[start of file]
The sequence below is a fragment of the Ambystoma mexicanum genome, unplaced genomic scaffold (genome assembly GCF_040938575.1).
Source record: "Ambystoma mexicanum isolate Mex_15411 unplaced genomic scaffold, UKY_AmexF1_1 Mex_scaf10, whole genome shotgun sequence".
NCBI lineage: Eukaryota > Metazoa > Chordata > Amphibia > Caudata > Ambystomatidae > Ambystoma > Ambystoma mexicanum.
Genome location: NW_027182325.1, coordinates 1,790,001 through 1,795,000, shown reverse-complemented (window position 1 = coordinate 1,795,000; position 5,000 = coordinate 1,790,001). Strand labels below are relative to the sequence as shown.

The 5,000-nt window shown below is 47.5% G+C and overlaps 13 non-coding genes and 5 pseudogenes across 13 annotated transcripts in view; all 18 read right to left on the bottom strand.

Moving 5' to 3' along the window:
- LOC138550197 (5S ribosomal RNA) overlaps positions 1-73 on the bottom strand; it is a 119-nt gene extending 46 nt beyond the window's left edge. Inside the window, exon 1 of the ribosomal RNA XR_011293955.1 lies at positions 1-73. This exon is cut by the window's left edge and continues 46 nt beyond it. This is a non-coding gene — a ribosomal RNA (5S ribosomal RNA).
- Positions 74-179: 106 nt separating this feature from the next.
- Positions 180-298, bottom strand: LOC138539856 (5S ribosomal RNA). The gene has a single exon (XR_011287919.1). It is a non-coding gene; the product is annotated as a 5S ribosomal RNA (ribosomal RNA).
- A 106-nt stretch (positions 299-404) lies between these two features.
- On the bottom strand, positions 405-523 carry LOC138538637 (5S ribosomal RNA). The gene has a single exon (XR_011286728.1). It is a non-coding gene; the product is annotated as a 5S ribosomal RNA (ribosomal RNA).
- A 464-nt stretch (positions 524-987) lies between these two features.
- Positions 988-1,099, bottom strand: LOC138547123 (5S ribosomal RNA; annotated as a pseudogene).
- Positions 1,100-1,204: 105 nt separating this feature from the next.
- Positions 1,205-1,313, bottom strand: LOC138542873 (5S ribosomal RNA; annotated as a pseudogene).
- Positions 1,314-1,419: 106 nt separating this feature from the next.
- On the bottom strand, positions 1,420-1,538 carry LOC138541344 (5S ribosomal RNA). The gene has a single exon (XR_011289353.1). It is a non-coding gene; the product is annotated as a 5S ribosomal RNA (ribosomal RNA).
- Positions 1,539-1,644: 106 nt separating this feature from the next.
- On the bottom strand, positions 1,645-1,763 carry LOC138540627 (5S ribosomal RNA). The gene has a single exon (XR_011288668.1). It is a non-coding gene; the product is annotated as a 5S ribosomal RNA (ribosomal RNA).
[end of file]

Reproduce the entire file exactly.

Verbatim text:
The sequence below is a fragment of the Ambystoma mexicanum genome, unplaced genomic scaffold (genome assembly GCF_040938575.1).
Source record: "Ambystoma mexicanum isolate Mex_15411 unplaced genomic scaffold, UKY_AmexF1_1 Mex_scaf10, whole genome shotgun sequence".
NCBI lineage: Eukaryota > Metazoa > Chordata > Amphibia > Caudata > Ambystomatidae > Ambystoma > Ambystoma mexicanum.
Genome location: NW_027182325.1, coordinates 1,790,001 through 1,795,000, shown reverse-complemented (window position 1 = coordinate 1,795,000; position 5,000 = coordinate 1,790,001). Strand labels below are relative to the sequence as shown.

The 5,000-nt window shown below is 47.5% G+C and overlaps 13 non-coding genes and 5 pseudogenes across 13 annotated transcripts in view; all 18 read right to left on the bottom strand.

Moving 5' to 3' along the window:
- LOC138550197 (5S ribosomal RNA) overlaps positions 1-73 on the bottom strand; it is a 119-nt gene extending 46 nt beyond the window's left edge. Inside the window, exon 1 of the ribosomal RNA XR_011293955.1 lies at positions 1-73. This exon is cut by the window's left edge and continues 46 nt beyond it. This is a non-coding gene — a ribosomal RNA (5S ribosomal RNA).
- Positions 74-179: 106 nt separating this feature from the next.
- Positions 180-298, bottom strand: LOC138539856 (5S ribosomal RNA). The gene has a single exon (XR_011287919.1). It is a non-coding gene; the product is annotated as a 5S ribosomal RNA (ribosomal RNA).
- A 106-nt stretch (positions 299-404) lies between these two features.
- On the bottom strand, positions 405-523 carry LOC138538637 (5S ribosomal RNA). The gene has a single exon (XR_011286728.1). It is a non-coding gene; the product is annotated as a 5S ribosomal RNA (ribosomal RNA).
- A 464-nt stretch (positions 524-987) lies between these two features.
- Positions 988-1,099, bottom strand: LOC138547123 (5S ribosomal RNA; annotated as a pseudogene).
- Positions 1,100-1,204: 105 nt separating this feature from the next.
- Positions 1,205-1,313, bottom strand: LOC138542873 (5S ribosomal RNA; annotated as a pseudogene).
- Positions 1,314-1,419: 106 nt separating this feature from the next.
- On the bottom strand, positions 1,420-1,538 carry LOC138541344 (5S ribosomal RNA). The gene has a single exon (XR_011289353.1). It is a non-coding gene; the product is annotated as a 5S ribosomal RNA (ribosomal RNA).
- Positions 1,539-1,644: 106 nt separating this feature from the next.
- On the bottom strand, positions 1,645-1,763 carry LOC138540627 (5S ribosomal RNA). The gene has a single exon (XR_011288668.1). It is a non-coding gene; the product is annotated as a 5S ribosomal RNA (ribosomal RNA).